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Investment in innovative new technology has put the largest private, wholly owned Namibian  internet  service provider ahead of its larger multi-national competitors.

According to the Chief Operating Officer: Group, Mr. Schalk Erasmus, the testing and subsequent implementation of Multi-protocol Label Switching technology (MPLS) on the company’s national network backbone has placed it on a higher level of competency and is aimed at improving on their already excellent service delivery track record.

He said that MPLS is an alternative to other services which have similar identical goals such as Frame Relay Networks and traditional VPN’s (Virtual Private Networks). In the international market MPLS is a good alternative for these technologies, because it is better aligned with current and future technology and requirements.

The creation of MPLS was essentially motivated to simplify packet routing in high-speed IP networks which also allows for better traffic management by supporting multiple service models,” he explained. MPLS adds a label header to each data packet being sent resulting in high-speed routing due to Label Switching occurring faster than traditional IP table lookups.

Paratus is proud to announce that its entire backbone network, totalling 24 national Points of Presence (POP’s), and various international POPs, which include South Africa, United Kingdom, Portugal and France is now fully MPLS enabled.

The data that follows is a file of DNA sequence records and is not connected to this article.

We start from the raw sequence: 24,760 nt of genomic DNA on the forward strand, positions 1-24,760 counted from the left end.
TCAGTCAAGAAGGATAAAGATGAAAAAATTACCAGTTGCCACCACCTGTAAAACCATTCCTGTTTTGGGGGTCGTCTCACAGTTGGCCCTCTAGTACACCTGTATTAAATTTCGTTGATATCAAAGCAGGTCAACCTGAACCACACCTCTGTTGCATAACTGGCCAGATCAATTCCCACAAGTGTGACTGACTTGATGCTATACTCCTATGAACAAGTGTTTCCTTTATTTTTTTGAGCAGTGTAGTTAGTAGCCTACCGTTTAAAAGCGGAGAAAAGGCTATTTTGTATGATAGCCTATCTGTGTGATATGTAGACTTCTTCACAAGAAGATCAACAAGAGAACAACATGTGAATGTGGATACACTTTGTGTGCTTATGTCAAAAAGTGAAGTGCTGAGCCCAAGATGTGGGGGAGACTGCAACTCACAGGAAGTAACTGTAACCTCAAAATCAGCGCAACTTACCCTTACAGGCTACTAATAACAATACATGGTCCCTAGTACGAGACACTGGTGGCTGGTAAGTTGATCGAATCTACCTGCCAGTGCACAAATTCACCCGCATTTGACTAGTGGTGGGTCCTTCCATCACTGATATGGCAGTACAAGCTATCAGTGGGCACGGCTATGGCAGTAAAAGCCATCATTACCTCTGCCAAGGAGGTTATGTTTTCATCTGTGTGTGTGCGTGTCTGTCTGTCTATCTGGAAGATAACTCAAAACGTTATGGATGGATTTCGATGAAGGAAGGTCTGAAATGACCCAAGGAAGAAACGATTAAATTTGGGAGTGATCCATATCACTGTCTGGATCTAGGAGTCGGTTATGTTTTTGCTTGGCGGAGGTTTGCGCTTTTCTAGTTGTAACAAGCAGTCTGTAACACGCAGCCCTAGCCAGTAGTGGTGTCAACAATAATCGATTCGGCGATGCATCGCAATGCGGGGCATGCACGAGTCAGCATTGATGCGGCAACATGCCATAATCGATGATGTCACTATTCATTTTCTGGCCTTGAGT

After several months of intensive testing, the network has withstood an onslaught of data packets with different labels to test latency on the network. Paratus now have a comprehensive list of expected label-switched routing times dependant on customer requirements.

Paratus plans to further their service delivery presence with the development and installation of more POP’s on their Namibia national backbone.

MPLS has been available since 2006 and puts Paratus on a different level than other service providers. We have extensively tested the solution and implemented this across our entire backbone infrastructure, which will allow our customers to benefit from future technologies right now, should it be a requirement.

MPLS was initially proposed by the Paratus Board, and with Paratus being Cisco-centric in our network design; we fully understand the technology and are willing to embrace this technology with open arms. Not only are we able to offer our customers guaranteed uptimes via our Service Level Agreements, but are now also able to ensure specific label-switching routing times from point-to-point where high-speed data switching is at the essence of any customer’s requirement. We are able to guarantee – in milliseconds – the amount of time a data packet will take from a customer’s network in i.e. Oshakati to the same customer’s network in i.e. Keetmanshoop using MPLS.”

He said that Paratus was forced to make this investment sooner than anticipated, since the old network lacked trustworthy and truthful management tools to deliver Quality of Service and Latency expectations to a certain market segment.